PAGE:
NEW YORK (WABC) -- Governor Kathy Hochul and other New York state Democrats announced a package of gun reform bills in wake of the mass shootings in Buffalo and Uvalde on Tuesday.
A total of 10 bills were introduced in both the Assembly and Senate that would tighten New York's gun laws, close loopholes, and address gaps in the law that were exposed by the horrific events that transpired.
"Within the last month, two horrific mass shootings in Buffalo and in Texas have rattled this nation to our core and shed a new light on the urgent need for action to prevent future tragedies," Hochul said. "New York already has some of the toughest gun laws in the country but clearly we need to make them even stronger."
Among the proposed legislation is increasing the minimum age required to buy a semi-automatic rifle from 18 to 21.
The bills would also require information to be shared between state, local and federal agencies when guns are used in crimes and require microstamping for new guns.
One bill would bar anyone who isn't in law enforcement or security from buying body armor, noting that the Buffalo shooter wore a vest.
Another would make threatening a mass casualty event a crime.
Others would increase accountability for social media platforms and eliminate grandfathering of large-capacity ammunition feeding devices.
The proposed legislation would also strengthen the Red Flag law by expanding the list of people who can file for Extreme Risk Protection Orders.
"We will strengthen our Red Flag law so those that are a risk to themselves and others don't fall through the cracks of the system," New York Speaker Carl Heastie said.
Lawmakers said they're making changes but understand their limitations.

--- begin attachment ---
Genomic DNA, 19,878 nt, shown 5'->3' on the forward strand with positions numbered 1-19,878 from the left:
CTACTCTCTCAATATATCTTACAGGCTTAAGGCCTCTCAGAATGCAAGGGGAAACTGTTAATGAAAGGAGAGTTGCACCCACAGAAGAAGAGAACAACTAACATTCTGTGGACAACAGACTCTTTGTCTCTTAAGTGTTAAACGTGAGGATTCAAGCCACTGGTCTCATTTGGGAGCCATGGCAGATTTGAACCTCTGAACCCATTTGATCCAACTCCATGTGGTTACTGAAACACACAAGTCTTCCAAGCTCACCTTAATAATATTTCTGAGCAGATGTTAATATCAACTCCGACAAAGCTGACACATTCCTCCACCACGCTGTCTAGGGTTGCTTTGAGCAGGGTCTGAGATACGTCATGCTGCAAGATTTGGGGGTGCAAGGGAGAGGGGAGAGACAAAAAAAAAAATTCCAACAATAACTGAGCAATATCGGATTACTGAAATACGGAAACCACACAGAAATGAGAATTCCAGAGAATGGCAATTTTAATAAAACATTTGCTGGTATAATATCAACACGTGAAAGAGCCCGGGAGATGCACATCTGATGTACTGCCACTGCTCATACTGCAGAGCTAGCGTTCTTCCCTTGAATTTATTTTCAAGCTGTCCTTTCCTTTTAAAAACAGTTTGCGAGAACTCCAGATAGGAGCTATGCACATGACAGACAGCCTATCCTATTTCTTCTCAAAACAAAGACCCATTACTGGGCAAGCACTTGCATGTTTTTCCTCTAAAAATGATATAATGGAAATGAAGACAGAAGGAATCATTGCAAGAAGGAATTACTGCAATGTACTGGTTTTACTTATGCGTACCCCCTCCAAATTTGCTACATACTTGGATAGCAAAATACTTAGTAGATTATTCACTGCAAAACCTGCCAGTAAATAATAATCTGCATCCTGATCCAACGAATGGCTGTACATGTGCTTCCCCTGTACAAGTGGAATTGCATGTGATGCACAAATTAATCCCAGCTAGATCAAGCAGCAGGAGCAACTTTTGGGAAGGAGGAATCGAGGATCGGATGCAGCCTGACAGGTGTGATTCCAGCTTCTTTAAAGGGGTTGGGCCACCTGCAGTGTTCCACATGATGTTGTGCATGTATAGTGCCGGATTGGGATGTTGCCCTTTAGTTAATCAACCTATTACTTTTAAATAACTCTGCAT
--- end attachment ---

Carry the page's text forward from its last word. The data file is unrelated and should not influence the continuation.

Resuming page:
"We know that when someone in New York decides to go to Pennsylvania or other neighboring states to get things they can't get in New York we're at a loss," Senator Todd Kaminsky said. "So we'll do everything we can, but it still won't be enough"
"We will never genuinely resolve this problem in the United States until the gun industry and their allies in Congress and their allies in some states as well stop preventing the common-sense laws that everybody knows will stop violence," Senator Brian Kavanagh said.
However, not everyone was in favor of the gun proposals, including New York State GOP Chairman Nick Langworthy.
"If Hochul and legislative leaders cared about shooting victims, they would vote today to repeal their disastrous bail laws that have turned our streets over to violent criminals," he said. "Instead, they are focused on giving themselves election-year talking points and a pat on the back without doing the hard work."
He states that the package of bills does nothing to address the underlying mental health crisis contributing to the problem and that it doesn't invest in securing schools.
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